Mexico’s female vigilantes lead fighting drug cartels


The Michoacán region of Mexico has become so iniquitous, a band of women vigilantes taking it upon themselves to protect their friends and family.

According to the Associated Press, the state, which is the world’s largest supplier of avocados and lemons, has recently overcome violent Jalisco drug cartels that hail from the neighboring state and are therefore fighting women.

To cope with the increasing suicide levels since 2013, women often rifle and post obstacles while pregnant or taking young children with them.

Most of the women have lost members of the cartel’s family, much like Blanco Nava, who told the AP to his son Freddie Barrios, a 29-year-old lime picker, kidnapped by pick-up trucks in the Jalisco Cartel Gunman; He has never heard from her since.

Another woman claimed that her 14-year-old daughter was kidnapped and was not seen saying, “We are going to protect the children we have left, along with our lives.” We women get tired of seeing our children, our families disappear. They take our sons, they take our daughters, our relatives, our husbands. “

This is left for women to fight because most of the men are being put away to work for the cartel (voluntarily or not).

Armed women who go by surnames "La Chola," Left, and "La Guerra," And those who say that they are members of a female-led self-defense group fight a drug gang.
Armed women who emanate from the surname “La Chola”, and “La Guerra”, and who say they are members of a female-led self-defense group that fights drug gangs, with firearms on January 14, 2021 She was seen driving. .
Armando Solis / AP

“As soon as they see a man who can carry a gun, they take him away,” the woman told the AP. “They are missing. We don’t know if they have (as a recruit) or if they’ve already killed them.”

According to the AP report, women-conscious people designed a home-tank, “a bulky pick-up truck with steel plate armor”, while women from other cities carried roadways heading to neighboring Jalisco to keep out the attackers. Dug the trenches of .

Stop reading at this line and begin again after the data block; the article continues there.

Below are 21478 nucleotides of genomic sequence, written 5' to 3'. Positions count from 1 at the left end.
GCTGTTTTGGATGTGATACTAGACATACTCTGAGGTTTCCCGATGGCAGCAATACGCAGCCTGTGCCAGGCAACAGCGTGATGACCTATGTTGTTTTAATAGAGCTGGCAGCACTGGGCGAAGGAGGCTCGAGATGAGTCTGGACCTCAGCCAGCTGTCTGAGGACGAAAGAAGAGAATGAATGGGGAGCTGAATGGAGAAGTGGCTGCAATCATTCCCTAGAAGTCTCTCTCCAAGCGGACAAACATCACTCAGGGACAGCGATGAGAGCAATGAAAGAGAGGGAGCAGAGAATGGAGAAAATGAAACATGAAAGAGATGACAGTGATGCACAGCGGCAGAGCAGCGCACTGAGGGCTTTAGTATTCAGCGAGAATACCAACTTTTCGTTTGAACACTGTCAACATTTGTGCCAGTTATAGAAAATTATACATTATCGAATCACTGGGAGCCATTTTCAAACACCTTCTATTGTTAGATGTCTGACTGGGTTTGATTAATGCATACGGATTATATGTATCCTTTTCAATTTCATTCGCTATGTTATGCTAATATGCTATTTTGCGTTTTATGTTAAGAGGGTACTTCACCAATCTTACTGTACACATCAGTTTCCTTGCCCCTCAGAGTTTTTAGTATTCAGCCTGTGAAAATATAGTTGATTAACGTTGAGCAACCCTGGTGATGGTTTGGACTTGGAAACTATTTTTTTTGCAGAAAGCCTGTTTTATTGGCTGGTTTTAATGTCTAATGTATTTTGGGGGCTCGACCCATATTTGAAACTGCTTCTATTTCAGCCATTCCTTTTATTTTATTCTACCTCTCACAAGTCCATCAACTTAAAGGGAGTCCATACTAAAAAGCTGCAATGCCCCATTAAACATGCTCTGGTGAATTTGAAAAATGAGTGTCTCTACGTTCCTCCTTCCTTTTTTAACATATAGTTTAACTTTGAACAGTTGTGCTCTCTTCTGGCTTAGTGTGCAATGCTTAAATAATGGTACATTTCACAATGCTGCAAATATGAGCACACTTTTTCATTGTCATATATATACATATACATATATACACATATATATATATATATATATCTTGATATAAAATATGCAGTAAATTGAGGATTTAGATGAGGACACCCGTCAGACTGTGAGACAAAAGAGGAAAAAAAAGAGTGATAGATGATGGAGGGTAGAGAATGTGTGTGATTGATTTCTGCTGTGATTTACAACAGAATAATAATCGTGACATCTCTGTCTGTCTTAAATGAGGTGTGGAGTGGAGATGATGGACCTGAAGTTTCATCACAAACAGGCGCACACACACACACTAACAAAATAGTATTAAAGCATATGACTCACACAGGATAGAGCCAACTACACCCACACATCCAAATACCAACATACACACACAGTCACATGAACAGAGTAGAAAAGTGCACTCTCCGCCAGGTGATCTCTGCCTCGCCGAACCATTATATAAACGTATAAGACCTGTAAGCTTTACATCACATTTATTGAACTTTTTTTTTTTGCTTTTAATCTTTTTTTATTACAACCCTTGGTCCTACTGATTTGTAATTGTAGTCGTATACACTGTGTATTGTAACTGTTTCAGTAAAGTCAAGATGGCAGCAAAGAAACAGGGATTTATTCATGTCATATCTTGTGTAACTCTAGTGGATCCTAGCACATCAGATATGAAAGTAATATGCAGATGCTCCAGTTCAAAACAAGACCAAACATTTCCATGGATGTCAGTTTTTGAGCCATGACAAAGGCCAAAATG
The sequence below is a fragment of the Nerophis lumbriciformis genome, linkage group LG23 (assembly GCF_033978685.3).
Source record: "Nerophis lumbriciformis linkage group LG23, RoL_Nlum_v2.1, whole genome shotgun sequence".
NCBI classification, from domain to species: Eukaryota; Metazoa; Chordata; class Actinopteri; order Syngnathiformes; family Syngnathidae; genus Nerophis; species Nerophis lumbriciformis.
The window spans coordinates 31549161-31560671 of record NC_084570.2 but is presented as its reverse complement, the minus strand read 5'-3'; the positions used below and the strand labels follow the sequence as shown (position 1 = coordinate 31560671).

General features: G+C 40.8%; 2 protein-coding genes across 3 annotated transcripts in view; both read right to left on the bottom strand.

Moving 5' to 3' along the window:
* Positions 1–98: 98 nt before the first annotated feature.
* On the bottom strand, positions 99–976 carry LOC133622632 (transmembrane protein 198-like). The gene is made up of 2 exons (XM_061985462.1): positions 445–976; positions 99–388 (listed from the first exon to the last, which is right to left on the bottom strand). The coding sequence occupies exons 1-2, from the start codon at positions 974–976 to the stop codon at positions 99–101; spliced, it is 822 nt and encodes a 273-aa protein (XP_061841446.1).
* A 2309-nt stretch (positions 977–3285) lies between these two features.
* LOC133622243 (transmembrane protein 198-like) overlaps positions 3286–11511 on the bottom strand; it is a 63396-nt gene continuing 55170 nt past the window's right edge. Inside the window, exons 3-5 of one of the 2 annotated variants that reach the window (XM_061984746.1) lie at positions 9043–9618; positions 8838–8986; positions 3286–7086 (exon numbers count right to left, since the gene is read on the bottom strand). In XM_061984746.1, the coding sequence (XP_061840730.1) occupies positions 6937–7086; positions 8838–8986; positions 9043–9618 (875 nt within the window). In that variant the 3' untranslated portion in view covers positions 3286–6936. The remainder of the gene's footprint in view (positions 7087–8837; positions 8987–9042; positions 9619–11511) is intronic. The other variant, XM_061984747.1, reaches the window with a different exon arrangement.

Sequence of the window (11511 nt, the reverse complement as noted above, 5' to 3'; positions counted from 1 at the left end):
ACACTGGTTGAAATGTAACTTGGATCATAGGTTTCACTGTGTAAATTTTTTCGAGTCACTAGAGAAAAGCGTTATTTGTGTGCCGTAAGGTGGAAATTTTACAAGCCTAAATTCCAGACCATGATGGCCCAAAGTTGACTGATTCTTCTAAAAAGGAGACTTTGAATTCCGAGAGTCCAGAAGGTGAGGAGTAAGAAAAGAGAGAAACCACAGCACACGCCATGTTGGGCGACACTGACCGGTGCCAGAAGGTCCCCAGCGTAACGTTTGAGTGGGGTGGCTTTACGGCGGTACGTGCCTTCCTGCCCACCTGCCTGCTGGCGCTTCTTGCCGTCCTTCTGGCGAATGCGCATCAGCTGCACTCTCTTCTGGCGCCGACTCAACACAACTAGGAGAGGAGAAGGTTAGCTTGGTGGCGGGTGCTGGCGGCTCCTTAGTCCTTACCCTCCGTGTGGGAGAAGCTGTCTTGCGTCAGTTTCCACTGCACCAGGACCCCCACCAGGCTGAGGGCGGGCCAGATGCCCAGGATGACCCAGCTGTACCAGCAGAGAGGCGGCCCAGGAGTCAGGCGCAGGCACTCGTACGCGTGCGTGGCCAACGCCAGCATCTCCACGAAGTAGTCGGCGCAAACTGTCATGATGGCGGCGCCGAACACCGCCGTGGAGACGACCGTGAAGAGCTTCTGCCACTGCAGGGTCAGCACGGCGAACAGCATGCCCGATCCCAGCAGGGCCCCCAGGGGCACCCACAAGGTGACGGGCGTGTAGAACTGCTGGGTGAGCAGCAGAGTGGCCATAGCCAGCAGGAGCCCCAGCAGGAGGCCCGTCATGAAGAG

The children play on sandbags at an outpost set up by their mothers, who are part of a female-led defense group in Mexico on January 13, 2021.
The children play on sandbags at an outpost set up by their mothers, who are part of a female-led defense group in Mexico on January 13, 2021.
Armando Solis / AP

Alberto Garcia refused to join the cartels and had to flee. Members of his family were not so lucky.

“He also killed one of my brothers,” said Garcia. “They cut her into pieces, and my sister-in-law, who was eight months pregnant.”

Vigil says he will have to resort to these tactics because the government and police fail to do so.

A masked woman said that she was displaced from her community on January 13, 2021 by criminal groups she visited.
A masked woman said that she was displaced from her community on January 13, 2021 by criminal groups she visited.
Armando Solis / AP

Sergio Garcia, a male member of the El Terrero Vigonte group, says his 15-year-old brother was kidnapped and killed from Jalisco. Now, he wants justice that the police never gave him.

“We’re here for a reason, to get justice by hook or by crooks, because if we don’t do that, no one else will,” Sophia said.

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